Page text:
Typical offer ABB
UCAS code V110
Institute code L34
Taught by Archaeology and Ancient History
97% of students in work or further study six months after graduating (The Uni Guide)
Teaching and learning
You will be taught by a variety of methods, ranging from large lecture sessions to small-group seminars to individual tutorials. Lectures are used to provide historical narrative and to raise key historical questions and areas of debate. Seminars are where you share your opinion about those debates and put forward your interpretation of history, and where you tackle sources critically.
Assessment is through exams and essays, source analyses, group projects and presentations.
In addition, you will have regular meetings with your personal tutor to discuss progress in your studies. Your personal tutor will also provide a sympathetic ear for all matters of personal concern, whether they be academic, financial, housing, career, or social issues; they will also be key in you formulating professional-looking CVs for your next steps after the degree.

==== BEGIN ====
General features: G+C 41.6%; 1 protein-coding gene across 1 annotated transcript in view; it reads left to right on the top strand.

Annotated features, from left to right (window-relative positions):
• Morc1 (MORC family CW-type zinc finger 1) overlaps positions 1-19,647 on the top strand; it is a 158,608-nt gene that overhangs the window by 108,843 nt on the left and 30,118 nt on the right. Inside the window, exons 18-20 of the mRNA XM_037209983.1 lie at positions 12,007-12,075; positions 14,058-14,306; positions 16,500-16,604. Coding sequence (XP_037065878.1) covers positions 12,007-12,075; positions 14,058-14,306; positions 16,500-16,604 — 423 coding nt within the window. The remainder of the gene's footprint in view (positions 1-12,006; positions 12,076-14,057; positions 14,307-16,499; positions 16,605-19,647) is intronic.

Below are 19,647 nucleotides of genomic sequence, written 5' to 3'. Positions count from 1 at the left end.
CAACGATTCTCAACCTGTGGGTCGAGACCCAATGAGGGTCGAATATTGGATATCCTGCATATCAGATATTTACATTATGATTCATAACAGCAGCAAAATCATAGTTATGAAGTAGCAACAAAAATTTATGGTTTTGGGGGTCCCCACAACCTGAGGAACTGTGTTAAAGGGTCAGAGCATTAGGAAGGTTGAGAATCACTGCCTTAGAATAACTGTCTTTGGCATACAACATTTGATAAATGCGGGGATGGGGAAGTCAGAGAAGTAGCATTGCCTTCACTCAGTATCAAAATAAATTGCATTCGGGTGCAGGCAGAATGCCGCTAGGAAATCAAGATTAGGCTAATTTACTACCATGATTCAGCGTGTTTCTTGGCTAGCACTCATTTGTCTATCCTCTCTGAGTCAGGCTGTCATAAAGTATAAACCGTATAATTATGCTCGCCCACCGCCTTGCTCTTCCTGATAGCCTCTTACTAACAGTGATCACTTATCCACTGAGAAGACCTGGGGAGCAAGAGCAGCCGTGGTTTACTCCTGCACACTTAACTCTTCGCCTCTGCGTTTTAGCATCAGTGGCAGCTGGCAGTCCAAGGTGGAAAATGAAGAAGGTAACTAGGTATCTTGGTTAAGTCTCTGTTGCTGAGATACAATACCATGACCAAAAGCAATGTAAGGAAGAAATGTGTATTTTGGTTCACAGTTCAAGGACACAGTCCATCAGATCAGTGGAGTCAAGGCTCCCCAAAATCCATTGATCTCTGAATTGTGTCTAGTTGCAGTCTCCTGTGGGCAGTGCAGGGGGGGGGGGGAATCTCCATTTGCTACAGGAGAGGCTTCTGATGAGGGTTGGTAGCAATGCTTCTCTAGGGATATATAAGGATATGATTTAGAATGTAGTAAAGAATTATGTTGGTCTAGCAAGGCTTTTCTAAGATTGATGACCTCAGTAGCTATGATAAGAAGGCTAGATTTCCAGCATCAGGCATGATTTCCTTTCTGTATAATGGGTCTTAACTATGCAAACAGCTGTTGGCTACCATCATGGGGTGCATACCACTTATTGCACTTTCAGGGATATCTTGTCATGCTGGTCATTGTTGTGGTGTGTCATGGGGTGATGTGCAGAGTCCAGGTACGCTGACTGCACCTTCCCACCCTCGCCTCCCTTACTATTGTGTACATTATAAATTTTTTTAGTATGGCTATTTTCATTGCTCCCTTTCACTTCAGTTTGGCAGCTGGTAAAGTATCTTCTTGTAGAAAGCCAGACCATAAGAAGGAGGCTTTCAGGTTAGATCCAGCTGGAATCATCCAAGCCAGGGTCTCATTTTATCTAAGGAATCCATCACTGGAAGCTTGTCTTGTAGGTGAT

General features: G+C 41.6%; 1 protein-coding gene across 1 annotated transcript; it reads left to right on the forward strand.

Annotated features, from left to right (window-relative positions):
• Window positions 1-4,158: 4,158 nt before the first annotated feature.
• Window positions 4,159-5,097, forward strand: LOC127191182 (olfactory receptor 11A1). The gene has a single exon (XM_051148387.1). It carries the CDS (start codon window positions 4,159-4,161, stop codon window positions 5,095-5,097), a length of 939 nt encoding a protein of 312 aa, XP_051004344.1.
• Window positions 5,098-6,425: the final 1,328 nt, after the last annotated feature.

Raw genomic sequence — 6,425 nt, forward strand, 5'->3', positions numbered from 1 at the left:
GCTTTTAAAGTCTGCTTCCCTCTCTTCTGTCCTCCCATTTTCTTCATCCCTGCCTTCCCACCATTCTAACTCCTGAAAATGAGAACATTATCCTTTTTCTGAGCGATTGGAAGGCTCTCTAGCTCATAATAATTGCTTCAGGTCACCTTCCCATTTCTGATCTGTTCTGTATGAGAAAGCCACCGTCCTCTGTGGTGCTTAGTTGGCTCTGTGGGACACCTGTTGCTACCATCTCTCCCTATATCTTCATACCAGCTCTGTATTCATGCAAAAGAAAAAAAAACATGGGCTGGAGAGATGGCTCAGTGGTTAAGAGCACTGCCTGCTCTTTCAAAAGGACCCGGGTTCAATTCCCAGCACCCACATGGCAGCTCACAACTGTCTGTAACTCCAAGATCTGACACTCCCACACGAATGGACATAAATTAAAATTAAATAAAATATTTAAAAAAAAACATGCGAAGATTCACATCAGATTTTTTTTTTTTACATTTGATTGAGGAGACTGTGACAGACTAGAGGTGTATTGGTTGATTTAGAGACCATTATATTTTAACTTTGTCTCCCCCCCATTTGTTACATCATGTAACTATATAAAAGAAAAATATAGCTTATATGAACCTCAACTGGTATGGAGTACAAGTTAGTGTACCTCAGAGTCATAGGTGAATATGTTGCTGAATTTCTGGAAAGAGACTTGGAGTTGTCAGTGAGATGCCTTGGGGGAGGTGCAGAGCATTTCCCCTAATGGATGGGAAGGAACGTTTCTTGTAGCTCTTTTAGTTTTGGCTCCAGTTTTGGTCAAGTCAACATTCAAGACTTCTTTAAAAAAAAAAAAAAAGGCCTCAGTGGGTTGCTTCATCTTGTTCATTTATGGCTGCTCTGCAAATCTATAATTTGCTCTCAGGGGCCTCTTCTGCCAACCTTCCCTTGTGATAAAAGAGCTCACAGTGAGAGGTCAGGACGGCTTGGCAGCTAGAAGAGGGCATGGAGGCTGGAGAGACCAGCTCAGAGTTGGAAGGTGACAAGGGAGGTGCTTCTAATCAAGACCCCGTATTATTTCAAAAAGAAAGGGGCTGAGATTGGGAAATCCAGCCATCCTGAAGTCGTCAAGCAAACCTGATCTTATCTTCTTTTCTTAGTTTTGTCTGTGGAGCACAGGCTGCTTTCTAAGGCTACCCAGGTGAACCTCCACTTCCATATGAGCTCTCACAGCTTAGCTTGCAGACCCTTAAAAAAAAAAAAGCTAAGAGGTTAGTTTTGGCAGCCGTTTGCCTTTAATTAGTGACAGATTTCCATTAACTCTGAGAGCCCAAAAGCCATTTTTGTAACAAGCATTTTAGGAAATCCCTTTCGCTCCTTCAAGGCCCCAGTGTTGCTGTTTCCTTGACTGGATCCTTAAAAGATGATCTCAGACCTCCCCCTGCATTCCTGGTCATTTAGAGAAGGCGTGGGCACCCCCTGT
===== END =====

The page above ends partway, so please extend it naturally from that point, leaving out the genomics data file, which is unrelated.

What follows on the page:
When not attending lectures, seminars or other timetabled sessions you will be expected to continue learning independently through self-study. Typically, this will involve reading journal articles and books, working on individual and group projects, undertaking research in the library (in person or via online resources), preparing coursework assignments and presentations, and preparing for exams. To help with your independent learning, you can access the Library and our many social study spaces in halls of residence.
We have a range of clubs and volunteering opportunities which mean you can spend extra time in and around the subjects you love.
Our Student Learning Development Team provides help in the following areas:
- study and exam skills
- academic writing
- numerical data skills
- referencing sources
Our AccessAbility Centre offers support and practical help for students with dyslexia or other specific learning difficulties, including physical, mental health or mobility difficulties, deafness, or visual impairment.
You will be taught by an experienced teaching team whose expertise and knowledge are closely matched to the content of the modules on the course. PhD research students who have undertaken teacher training may also contribute to the teaching of seminars under the supervision of the module leader. Our teaching is informed by the research we do. You can learn more about our staff by visiting our staff profiles.
Having that connection with the physical remains of the past really captures the imagination.